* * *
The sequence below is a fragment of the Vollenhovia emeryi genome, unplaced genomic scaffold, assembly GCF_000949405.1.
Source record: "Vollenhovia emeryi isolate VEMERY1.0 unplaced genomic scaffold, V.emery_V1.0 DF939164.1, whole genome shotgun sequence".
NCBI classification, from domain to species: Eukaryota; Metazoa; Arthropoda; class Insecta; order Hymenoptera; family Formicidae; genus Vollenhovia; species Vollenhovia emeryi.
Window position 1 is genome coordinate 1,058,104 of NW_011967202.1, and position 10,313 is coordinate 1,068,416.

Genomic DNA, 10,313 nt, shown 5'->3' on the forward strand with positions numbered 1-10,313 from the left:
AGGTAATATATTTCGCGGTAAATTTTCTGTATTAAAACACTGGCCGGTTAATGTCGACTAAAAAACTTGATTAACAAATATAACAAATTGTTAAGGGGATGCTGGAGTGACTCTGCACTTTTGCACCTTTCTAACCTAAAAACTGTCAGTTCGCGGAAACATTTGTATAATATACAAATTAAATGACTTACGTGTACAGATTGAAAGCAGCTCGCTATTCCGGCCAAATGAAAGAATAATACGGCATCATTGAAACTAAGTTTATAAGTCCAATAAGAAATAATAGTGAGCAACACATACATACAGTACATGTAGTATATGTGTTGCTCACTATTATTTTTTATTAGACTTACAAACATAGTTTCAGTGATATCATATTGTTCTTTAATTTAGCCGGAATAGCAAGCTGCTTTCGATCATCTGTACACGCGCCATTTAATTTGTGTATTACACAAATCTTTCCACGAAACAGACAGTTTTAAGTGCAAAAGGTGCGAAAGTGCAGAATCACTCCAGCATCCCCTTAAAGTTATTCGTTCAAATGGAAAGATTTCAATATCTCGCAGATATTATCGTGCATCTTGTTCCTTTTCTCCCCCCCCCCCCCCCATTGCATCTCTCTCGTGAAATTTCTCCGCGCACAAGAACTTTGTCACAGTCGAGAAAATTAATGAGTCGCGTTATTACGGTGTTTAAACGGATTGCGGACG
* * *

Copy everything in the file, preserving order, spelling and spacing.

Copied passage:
The sequence below is a fragment of the Vollenhovia emeryi genome, unplaced genomic scaffold, assembly GCF_000949405.1.
Source record: "Vollenhovia emeryi isolate VEMERY1.0 unplaced genomic scaffold, V.emery_V1.0 DF939164.1, whole genome shotgun sequence".
NCBI classification, from domain to species: Eukaryota; Metazoa; Arthropoda; class Insecta; order Hymenoptera; family Formicidae; genus Vollenhovia; species Vollenhovia emeryi.
Window position 1 is genome coordinate 1,058,104 of NW_011967202.1, and position 10,313 is coordinate 1,068,416.

Genomic DNA, 10,313 nt, shown 5'->3' on the forward strand with positions numbered 1-10,313 from the left:
AGGTAATATATTTCGCGGTAAATTTTCTGTATTAAAACACTGGCCGGTTAATGTCGACTAAAAAACTTGATTAACAAATATAACAAATTGTTAAGGGGATGCTGGAGTGACTCTGCACTTTTGCACCTTTCTAACCTAAAAACTGTCAGTTCGCGGAAACATTTGTATAATATACAAATTAAATGACTTACGTGTACAGATTGAAAGCAGCTCGCTATTCCGGCCAAATGAAAGAATAATACGGCATCATTGAAACTAAGTTTATAAGTCCAATAAGAAATAATAGTGAGCAACACATACATACAGTACATGTAGTATATGTGTTGCTCACTATTATTTTTTATTAGACTTACAAACATAGTTTCAGTGATATCATATTGTTCTTTAATTTAGCCGGAATAGCAAGCTGCTTTCGATCATCTGTACACGCGCCATTTAATTTGTGTATTACACAAATCTTTCCACGAAACAGACAGTTTTAAGTGCAAAAGGTGCGAAAGTGCAGAATCACTCCAGCATCCCCTTAAAGTTATTCGTTCAAATGGAAAGATTTCAATATCTCGCAGATATTATCGTGCATCTTGTTCCTTTTCTCCCCCCCCCCCCCCCATTGCATCTCTCTCGTGAAATTTCTCCGCGCACAAGAACTTTGTCACAGTCGAGAAAATTAATGAGTCGCGTTATTACGGTGTTTAAACGGATTGCGGACG